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THEATER REVIEW: “To Kill A Mockingbird”

Harper Lee tells us it’s a sin to kill a mockingbird because they cause no harm, but only give pleasure with their song.

Lee’s 1960 classic “To Kill A Mockingbird” tells the story of two metaphorical mockingbirds harmed by a society rife with prejudice and injustice, wrapped in a story of growing up in the Depression-era South, seen through the eyes of six-year-old Jean Louise “Scout” Finch (Katelyn Katz) and narrated by the grown-up Jean Louise (Kristianne Kurner).

The Pulitzer Prize-winning novel was made into an Oscar-winning film in 1962 and adapted for the stage in 1990 by Christopher Sergel. The stage version plays through May 5 at New Village Arts Theatre. Kristianne Kurner and Justin Lang share directorial responsibilities.

Scout, her older brother Jem (Dylan Nalbandian) and their friend Dill (based on Lee’s childhood friend Truman Capote and played here by Matthew Mohler) spend a languid 1935 summer in the fictional town of Maycomb, Alabama, doing what kids do. They are fascinated, even frightened by neighborhood recluse Boo Radley, who apparently never leaves the house.

Jem makes childish attempts to roust Boo from his nest, but is caught by his father, Atticus Finch (Manny Fernandes), who explains, “You never really understand a person until you consider things from his point of view ... until you stand in his shoes and walk around in them.”

Jem’s father Atticus (Manny Fernandes) is the lawyer who has just been appointed to defend the other “mockingbird,” black man Tom Robinson, wrongly accused of raping a very poor young white woman named Mayella Ewell (Lauren King).

Given the time and place, not only is there is little hope of acquittal, but Atticus is reviled and the kids taunted as “nigger lovers” by the kids at school. When Scout asks her father why he’s defending Tom, he explains that he has to because “I couldn’t hold my head up if I didn’t.”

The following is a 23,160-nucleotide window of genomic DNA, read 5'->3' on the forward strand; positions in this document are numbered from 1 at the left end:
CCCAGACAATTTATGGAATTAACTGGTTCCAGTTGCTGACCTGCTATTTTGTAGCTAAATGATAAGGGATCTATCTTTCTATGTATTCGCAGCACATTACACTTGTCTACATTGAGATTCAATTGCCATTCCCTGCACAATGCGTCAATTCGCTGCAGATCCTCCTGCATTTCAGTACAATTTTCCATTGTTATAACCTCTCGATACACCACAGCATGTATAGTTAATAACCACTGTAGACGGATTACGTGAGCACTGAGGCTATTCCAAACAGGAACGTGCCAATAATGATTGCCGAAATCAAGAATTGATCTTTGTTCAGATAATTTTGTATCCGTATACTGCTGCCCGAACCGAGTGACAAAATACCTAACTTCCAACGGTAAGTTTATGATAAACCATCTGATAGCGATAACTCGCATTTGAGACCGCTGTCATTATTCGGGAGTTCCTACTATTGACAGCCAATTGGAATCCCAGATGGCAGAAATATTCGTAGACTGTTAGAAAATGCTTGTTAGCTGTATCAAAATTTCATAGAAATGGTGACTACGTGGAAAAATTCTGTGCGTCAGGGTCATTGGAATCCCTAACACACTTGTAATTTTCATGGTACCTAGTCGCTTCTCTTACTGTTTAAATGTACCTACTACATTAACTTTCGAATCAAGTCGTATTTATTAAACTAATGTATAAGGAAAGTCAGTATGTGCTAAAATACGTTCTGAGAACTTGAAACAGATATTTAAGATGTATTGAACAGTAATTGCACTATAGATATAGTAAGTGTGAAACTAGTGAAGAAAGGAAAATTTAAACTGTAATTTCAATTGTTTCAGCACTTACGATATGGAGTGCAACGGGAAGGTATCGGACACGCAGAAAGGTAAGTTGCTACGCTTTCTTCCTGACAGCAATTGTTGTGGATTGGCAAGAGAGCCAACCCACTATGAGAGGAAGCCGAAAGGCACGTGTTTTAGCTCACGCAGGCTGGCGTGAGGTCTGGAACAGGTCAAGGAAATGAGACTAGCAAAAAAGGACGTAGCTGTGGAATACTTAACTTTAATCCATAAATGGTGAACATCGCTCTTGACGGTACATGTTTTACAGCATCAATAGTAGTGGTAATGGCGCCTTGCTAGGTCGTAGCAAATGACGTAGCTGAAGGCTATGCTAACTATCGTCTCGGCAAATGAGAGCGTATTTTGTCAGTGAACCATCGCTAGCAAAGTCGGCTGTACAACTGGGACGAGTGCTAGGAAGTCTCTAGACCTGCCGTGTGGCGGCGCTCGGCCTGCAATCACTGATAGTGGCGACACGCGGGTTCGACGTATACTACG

“To Kill A Mockingbird,” Lee’s only novel, has taken its place in the history of the American civil rights movement (much to Lee’s surprise). Unfortunately, it is still relevant.

Tim Wallace’s fine, even expansive set has an unfortunate way of swallowing the lines of this fine cast of committed actors, especially the young and less experienced ones.

Manny Fernandes is a standout as Atticus, the moral center of the piece.

Kurner is excellent as narrator Jean Louise, explaining and watching without either dominating or getting in the way.

Also fine are Yolanda Franklin as Atticus’ housekeeper Calpurnia, Jim Winkler as the sheriff, Durwood Murray as Tom Robinson. Eric Poppick in two small parts, David Macy-Beckwith as the judge and Kathi Copeland as “mean” neighbor Mrs. Dubose.

Katz, Nalbandian and Mohler offer lovely, natural portrayals of Scout, Jem and Dill, but could use a bit better diction, especially in the first act.

Point of law: Whether or not it’s a sin, federal law requires a permit to kill migratory birds.

“To Kill A Mockingbird” needs to be seen (and read) until society stops killing those innocent songbirds. New Village Arts offers a good opportunity.

The details

“To Kill A Mockingbird” plays through May 4 at New Village Arts Theatre, 2787 State St., Carlsbad.

Thursday and Friday at 8 pm; Saturday at 3 and 8 pm; Sunday at 2 pm.

Tickets: (760) 433-3245 or HERE.

To read more reviews by SDGLN Theater Critic Jean Lowerison, click HERE.